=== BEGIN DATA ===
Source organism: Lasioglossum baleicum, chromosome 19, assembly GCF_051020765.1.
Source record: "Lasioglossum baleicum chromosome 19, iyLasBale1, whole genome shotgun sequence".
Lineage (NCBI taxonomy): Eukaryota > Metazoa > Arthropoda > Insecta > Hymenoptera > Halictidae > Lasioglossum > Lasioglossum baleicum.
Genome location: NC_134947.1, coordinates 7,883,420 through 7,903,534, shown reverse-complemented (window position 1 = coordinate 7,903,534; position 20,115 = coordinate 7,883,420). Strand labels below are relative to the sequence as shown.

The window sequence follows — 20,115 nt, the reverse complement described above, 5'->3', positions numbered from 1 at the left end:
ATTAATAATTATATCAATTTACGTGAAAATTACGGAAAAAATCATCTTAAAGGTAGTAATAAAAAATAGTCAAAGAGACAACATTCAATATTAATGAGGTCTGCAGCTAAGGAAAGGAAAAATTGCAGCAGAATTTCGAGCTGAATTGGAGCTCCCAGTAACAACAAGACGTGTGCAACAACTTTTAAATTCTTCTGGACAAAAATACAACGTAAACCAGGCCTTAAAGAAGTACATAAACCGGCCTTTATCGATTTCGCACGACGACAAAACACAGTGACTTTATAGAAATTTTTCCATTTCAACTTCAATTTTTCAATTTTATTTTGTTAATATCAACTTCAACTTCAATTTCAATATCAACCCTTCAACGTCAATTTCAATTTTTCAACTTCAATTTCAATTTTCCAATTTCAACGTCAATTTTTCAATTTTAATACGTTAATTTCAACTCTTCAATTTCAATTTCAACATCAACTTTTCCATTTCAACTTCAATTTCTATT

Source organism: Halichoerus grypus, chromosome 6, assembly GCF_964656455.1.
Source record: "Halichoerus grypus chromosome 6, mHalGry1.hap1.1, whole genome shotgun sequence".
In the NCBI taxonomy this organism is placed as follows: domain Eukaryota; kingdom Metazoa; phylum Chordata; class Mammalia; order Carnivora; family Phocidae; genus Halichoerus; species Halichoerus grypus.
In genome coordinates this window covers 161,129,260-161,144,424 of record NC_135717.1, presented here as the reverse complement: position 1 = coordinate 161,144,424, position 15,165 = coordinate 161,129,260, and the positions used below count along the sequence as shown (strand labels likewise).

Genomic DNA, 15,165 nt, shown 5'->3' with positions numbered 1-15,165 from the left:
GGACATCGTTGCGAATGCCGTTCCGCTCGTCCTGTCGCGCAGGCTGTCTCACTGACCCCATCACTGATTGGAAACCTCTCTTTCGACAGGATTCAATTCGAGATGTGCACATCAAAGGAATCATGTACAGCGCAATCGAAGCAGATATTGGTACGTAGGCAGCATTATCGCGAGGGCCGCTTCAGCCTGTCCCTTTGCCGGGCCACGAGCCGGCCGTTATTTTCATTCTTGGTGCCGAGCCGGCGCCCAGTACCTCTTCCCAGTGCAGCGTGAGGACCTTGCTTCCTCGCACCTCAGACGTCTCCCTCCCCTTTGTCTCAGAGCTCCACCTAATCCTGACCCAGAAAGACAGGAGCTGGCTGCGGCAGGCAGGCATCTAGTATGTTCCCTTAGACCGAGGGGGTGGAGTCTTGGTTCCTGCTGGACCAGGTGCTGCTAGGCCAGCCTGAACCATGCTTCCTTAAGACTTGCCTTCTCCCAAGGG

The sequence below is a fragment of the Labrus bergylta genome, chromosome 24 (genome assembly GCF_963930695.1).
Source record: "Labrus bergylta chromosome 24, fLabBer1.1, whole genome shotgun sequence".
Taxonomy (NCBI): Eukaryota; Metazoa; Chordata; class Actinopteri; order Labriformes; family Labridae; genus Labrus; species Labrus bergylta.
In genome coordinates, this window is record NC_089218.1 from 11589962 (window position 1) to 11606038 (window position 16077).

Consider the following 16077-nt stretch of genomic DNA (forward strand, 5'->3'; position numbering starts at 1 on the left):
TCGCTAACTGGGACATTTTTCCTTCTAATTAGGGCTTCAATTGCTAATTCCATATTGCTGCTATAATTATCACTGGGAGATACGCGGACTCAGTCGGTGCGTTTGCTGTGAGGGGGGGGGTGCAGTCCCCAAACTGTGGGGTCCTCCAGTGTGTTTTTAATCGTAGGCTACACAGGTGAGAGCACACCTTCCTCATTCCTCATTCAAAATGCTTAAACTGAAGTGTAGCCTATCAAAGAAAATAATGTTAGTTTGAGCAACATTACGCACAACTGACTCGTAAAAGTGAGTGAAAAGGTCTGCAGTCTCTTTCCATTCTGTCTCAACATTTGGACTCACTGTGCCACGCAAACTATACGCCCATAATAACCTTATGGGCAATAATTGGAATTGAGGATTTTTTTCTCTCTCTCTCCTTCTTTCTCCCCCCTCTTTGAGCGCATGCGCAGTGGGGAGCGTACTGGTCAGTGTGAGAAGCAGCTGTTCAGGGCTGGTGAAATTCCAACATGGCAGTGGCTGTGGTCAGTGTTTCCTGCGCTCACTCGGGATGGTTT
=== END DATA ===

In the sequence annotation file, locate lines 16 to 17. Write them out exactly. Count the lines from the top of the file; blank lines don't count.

In genome coordinates, this window is record NC_089218.1 from 11589962 (window position 1) to 11606038 (window position 16077).

Consider the following 16077-nt stretch of genomic DNA (forward strand, 5'->3'; position numbering starts at 1 on the left):